Acute Injury Prevention: Stability Training

Man practicing stability training

If you’ve ever heard of stability strength training or functional training, then you’re not alone. Functional training was a huge buzzword in the not-too-long-ago past, and it’s certainly making a comeback. However, there are some major developments in the training that make it almost non-recognizable today. Whereas before it was all about core strength, today functional and stability training is also about specific joints and their mobility and strength.

Many acute injuries are due to several factors. Such factors include simple accidents like collisions that are oftentimes unavoidable. However, other factors, such as tripping and falling can also occur because of a lack of strength and balance. Working on stability training can greatly increase your balance and strength in areas that are prone to injuries, such as knees and ankles.

What Is Stability?

First, let’s define what we mean by stability. While mobility refers to how the body, and joint, in particular, move and function, stability relates mostly to controlling that movement. Stability is an important part of overall mobility as the only way to move properly and efficiently is through control. However, having mobility doesn’t always mean having stability. While you may have a full range of motion in your movement and joints, you may not have the best control over your movements, which can lead to injuries.

Stability, more specifically, means controlling joint movement during action. Lack of stability can lead to ligament tears and sprains. However, such injuries can also lead to a lack of stability that needs to be fixed during injury rehabilitation to prevent re-injury.

Why Stability Training?

Stability training is important for your overall fitness and injury prevention. It not only lowers your risk of overuse injuries but also helps prevent accidents that can lead to acute injuries. Being able to control your movements while exercising is incremental for preventing injuries. If you have a lack of control over your ankle movement, for example, it can lead to problems with your gait as well as balance. Lack of balance can cause rolled ankles and strained knees.

Stability training isn’t the same as balance or strength training in that there are specific exercises involved. Instead, stability training focuses on your control during any movement and consists of mostly balance and targeted strength training. Furthermore, it focuses on the timing of your movement and how efficiently your reflexes are reacting to each movement. It’s all about maintaining proper joint alignment for efficient movement. It’s about your movement more than strengthening your muscles. You need both strong muscles and balance to keep yourself steady during any movement, whether it’s as simple as tying your shoes or as difficult as lifting heavy pounds.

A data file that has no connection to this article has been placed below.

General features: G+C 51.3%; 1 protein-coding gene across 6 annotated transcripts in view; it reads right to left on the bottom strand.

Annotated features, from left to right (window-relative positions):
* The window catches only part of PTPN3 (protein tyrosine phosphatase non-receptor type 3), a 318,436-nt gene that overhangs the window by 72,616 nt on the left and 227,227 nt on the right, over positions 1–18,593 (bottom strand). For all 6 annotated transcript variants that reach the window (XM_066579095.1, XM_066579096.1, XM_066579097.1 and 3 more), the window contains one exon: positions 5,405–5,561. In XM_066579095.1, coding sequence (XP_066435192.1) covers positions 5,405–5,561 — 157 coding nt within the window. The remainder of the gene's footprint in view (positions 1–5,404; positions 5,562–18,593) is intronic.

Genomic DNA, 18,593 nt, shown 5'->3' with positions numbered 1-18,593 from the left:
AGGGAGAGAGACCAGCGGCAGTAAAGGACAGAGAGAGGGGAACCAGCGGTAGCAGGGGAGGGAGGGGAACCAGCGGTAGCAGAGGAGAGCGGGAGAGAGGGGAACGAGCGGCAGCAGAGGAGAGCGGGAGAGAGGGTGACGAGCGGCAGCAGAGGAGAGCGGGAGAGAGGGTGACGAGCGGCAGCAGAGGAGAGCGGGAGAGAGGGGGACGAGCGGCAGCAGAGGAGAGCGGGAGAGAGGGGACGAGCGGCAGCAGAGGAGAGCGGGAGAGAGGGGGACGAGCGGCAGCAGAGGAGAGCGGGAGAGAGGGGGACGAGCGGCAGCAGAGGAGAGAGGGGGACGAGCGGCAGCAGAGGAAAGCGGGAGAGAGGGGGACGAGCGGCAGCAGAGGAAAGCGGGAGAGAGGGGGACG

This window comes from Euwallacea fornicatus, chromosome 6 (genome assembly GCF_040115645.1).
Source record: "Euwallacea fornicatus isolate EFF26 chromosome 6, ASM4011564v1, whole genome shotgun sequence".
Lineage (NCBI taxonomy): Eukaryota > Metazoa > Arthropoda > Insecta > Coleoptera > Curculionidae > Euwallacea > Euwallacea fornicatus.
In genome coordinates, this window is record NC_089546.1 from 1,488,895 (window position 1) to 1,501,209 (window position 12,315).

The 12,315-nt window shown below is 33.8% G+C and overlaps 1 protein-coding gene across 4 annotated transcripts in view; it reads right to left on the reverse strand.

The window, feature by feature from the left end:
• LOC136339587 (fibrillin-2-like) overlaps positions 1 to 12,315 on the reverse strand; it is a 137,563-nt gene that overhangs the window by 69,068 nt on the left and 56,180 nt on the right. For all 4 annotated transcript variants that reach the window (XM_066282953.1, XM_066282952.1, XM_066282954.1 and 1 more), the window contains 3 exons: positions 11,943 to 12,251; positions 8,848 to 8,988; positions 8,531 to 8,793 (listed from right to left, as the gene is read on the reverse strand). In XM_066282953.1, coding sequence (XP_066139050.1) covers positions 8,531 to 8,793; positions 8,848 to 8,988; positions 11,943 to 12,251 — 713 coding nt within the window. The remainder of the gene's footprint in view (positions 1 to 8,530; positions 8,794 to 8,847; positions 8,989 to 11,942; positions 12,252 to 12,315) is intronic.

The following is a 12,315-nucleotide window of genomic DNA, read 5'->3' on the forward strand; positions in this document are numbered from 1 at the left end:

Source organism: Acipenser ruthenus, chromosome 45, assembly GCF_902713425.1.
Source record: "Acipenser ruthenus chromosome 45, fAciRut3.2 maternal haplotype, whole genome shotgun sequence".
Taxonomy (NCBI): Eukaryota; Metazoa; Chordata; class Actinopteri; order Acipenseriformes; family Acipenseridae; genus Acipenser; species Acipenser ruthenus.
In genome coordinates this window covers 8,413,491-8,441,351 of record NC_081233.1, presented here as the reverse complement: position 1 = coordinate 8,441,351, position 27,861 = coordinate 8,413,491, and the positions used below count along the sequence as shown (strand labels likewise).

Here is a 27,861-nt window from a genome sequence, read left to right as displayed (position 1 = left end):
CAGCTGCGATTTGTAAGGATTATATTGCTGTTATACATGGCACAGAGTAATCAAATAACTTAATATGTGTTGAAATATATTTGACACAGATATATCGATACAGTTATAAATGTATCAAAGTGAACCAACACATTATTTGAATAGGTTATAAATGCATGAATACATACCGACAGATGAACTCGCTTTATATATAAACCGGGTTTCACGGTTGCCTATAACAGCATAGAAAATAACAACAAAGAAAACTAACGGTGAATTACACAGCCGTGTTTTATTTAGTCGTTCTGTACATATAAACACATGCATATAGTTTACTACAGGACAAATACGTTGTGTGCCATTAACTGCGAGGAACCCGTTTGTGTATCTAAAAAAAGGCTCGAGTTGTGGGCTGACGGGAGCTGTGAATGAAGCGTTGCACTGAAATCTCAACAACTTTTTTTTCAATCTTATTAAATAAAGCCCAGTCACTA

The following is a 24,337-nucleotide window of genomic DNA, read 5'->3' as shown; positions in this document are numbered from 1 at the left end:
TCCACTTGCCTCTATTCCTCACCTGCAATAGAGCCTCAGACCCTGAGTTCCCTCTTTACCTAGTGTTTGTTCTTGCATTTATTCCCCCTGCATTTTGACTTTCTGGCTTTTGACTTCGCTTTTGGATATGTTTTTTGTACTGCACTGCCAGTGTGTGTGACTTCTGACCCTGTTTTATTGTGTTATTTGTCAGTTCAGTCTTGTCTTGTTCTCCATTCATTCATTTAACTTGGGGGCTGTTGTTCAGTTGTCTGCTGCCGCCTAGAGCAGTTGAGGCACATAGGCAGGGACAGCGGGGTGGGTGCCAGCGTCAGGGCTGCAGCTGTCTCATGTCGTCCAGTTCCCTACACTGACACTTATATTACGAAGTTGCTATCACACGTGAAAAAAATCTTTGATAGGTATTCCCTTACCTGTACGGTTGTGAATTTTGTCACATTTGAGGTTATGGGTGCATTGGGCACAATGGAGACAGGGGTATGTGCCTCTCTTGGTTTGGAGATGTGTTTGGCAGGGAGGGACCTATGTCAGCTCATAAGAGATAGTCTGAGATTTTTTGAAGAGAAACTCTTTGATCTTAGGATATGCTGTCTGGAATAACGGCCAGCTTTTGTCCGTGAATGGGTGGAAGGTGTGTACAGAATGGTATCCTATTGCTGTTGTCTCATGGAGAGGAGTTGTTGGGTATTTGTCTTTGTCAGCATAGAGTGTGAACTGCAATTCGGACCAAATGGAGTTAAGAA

Core Stability

So what does your core have to do with any of this? Previously, it was believed that core and whole-body stability was all that was needed to have great balance, steadiness, and control. Indeed, without a strong core, it is difficult to achieve any of these. As developments in sports and exercise physiology are made, the importance of joint-specific stability has become more clear. However, control and stability do begin in the core – a stronger core enables you to control your movement overall more effectively than if you had a weak core.

A strong core helps you move correctly even on the worst terrains – rocky trails, icy roads, and snowy paths. Any uneven ground can prove disastrous without a strong core or stable joints. A strong core can help you maintain balance while bending down, jumping, and even walking. More to the point, a strong core lessens your risk of falling, which means decreasing your risk of an acute injury. However, it bears repeating that stability training is not the same as core strengthening. Rather, core strengthening greatly aids in your ability to steady and stabilize yourself while performing any movement.